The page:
Microsoft continues to tout its Silverlight rich media technology, which will take on Adobe's ubiquitous Flash Player for the hearts and minds of developers.
The company's ReMix07 event, held its offices in Silicon Valley, featured a dog-and-pony show for the technology, a slimmed-down replay of April's Mix 07 conference. The company demonstrated Silverlight along with its Expression and the Visual Studio tools.
"The core [function] that Siliverlight delivers is rich media capabilities," including video and graphics, said Scott Guthrie, general manager of the developer division at Microsoft.
"Our goal is to have [Silverlight] run on as many systems as possible," Guthrie said. Microsoft wants to see it installed on hundreds of millions of clients.
Microsoft officials are bullish on Silverlight, seeing it in use at venture capital-funded companies looking to provide a differentiated web experience.
"I think Silverlight gives you the richest possible way to watch video on the web," said Dan'l Lewin, corporate vice president for strategic and emerging business development at Microsoft. "I think that's something that most people in the industry have acknowledged and are pretty excited about."
Flash, however, already is installed on more than 700 million internet-connected desktops, Adobe said. Silverlight technologies currently accessible include the beta release of Silverlight 1.0, which is focused on adding media like graphics to existing web sites. It is due to be generally available later this summer, and a release candidate is due soon, Guthrie said.
An alpha release of Silverlight 1.1 is also available, geared to rich internet applications and using .Net programming. Silverlight tools also are planned for the Visual Studio 2008 platform due later this year.
Silverlight will be supported on mobile devices and other OSes in the future, Guthrie said. A Linux client version is possible at some point, but Microsoft is focusing on Windows and Macintosh now because they have the largest installed base, Microsoft officials said.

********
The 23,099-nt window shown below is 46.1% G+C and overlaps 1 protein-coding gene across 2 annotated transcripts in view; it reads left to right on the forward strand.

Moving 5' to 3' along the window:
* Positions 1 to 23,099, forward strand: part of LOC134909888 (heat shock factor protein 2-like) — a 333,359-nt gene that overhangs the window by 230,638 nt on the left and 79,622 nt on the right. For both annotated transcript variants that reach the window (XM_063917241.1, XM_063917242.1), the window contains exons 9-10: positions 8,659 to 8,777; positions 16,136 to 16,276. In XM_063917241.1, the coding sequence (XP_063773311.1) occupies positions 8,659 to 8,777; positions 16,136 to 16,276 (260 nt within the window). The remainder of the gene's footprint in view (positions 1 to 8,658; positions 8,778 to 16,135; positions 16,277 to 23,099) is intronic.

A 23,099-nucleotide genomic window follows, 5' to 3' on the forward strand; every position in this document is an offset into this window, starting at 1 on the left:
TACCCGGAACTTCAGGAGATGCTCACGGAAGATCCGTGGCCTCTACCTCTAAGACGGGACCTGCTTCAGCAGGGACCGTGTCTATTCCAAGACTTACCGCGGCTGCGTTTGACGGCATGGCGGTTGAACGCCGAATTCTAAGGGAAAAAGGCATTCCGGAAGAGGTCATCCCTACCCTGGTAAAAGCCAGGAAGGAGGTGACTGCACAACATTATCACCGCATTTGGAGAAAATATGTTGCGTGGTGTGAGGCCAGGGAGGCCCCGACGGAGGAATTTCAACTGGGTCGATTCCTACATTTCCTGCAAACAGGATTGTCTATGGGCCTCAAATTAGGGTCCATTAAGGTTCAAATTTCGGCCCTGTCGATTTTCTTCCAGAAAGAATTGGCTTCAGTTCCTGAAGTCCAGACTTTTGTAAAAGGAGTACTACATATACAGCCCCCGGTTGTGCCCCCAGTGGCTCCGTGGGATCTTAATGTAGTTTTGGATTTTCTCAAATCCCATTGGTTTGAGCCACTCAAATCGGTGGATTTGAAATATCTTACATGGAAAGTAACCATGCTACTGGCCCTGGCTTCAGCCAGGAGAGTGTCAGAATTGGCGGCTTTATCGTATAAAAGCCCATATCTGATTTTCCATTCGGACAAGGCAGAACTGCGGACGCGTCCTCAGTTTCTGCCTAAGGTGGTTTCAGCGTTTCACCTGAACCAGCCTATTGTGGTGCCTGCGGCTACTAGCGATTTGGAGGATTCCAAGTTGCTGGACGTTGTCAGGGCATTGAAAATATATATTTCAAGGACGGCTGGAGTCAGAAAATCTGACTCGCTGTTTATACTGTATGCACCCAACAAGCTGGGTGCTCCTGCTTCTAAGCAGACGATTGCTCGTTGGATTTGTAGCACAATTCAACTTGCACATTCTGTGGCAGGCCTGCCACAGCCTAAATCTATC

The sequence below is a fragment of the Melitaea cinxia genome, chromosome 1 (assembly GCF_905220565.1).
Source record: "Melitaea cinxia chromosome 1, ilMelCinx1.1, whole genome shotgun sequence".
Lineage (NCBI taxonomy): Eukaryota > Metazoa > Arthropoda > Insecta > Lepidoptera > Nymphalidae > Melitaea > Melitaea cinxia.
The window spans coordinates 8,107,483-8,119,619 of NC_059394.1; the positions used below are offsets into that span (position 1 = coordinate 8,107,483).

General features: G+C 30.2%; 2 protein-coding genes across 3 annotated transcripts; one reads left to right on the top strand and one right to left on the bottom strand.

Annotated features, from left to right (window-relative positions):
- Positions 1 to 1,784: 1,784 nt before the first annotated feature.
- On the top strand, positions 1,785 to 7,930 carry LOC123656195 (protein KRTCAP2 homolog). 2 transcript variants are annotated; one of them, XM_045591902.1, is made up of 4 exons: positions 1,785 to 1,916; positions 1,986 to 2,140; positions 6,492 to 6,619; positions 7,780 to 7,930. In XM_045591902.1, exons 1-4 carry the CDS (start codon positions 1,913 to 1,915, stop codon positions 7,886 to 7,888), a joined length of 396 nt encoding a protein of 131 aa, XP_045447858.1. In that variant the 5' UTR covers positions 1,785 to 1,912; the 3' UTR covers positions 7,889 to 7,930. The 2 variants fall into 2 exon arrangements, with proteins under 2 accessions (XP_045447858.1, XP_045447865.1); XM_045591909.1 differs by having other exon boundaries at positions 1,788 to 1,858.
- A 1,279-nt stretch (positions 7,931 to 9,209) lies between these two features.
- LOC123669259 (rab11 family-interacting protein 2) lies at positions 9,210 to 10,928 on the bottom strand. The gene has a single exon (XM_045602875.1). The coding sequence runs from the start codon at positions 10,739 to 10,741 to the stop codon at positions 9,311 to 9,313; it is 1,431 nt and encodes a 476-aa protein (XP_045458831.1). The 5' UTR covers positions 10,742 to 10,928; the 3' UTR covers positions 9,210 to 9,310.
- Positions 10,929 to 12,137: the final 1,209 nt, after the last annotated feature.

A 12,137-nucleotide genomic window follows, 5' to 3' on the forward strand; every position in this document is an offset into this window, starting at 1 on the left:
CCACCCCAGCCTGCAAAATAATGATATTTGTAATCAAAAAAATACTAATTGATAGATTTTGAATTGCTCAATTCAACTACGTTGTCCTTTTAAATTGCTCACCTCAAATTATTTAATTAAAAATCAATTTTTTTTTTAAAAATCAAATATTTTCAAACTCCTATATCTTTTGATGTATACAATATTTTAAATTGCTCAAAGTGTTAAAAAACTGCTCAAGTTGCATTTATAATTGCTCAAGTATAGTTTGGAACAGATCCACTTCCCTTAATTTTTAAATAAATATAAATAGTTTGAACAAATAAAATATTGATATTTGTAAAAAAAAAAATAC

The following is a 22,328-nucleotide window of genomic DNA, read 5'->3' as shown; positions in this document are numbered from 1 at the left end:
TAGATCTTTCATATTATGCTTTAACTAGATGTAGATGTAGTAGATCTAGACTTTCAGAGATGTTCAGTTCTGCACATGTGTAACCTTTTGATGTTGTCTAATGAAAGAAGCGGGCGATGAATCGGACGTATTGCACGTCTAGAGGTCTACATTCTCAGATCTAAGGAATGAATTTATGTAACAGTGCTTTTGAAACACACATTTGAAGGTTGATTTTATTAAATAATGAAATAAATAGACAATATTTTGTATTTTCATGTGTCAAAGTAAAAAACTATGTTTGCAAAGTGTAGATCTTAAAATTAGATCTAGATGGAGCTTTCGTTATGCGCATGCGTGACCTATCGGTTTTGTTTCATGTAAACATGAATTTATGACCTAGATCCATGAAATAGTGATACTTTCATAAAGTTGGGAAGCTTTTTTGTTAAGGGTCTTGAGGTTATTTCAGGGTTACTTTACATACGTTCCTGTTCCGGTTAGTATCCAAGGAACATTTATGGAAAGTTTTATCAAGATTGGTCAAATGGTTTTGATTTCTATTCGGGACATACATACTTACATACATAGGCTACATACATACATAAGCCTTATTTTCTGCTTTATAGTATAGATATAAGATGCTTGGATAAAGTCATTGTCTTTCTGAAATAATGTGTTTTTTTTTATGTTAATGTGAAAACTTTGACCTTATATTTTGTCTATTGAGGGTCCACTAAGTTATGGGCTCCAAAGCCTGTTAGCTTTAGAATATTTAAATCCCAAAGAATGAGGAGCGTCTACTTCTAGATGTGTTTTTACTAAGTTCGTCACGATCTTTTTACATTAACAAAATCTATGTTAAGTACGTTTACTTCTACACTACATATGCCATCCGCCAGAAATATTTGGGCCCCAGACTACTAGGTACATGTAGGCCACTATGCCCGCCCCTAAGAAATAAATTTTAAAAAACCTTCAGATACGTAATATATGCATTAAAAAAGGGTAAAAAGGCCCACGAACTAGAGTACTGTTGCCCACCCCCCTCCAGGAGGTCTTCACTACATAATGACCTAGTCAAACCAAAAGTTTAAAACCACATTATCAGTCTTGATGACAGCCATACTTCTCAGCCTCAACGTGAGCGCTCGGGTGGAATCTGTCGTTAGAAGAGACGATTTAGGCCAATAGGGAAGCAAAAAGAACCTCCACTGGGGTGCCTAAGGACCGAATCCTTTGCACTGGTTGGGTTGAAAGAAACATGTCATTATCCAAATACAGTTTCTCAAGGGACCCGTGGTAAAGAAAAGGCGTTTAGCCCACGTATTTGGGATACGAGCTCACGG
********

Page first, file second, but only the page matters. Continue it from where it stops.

Featured during this morning's presentation was a demonstration of a Silverlight-based video-editing application developed by Metaliq. With this application, videos could be dragged and dropped onto a palette and edited together.
A ReMix attendee saw promise in Silverlight.
"It seems like Microsoft is doing what they usually do, [which is] coming out with a tool that really goes over the top and does as much as if not more than what the other competitors do," said Craig Benson, vice president of engineering at InnerAthlete, an online athletic training site. InnerAthlete could use Silverlight to show video demonstrations, Benson said.
Also at ReMix, Guthrie stressed Windows Presentation Foundation. "It really enables you to build much richer desktop applications and push the boundaries of what the desktop can do," he said. He noted that another item on Microsoft's agenda is the planned Internet Information Services 7 with a rich hosting infrastructure. "This is a major update of our web server stack," Guthrie said.
In a separate, Windows-related development this week, Microsoft offered a "Windows Vista Momentum pack to its OEM partners to promote deployments of Windows Vista. The pack features information on what Microsoft calls "the great momentum and readiness" in the market from the Vista ecosystem.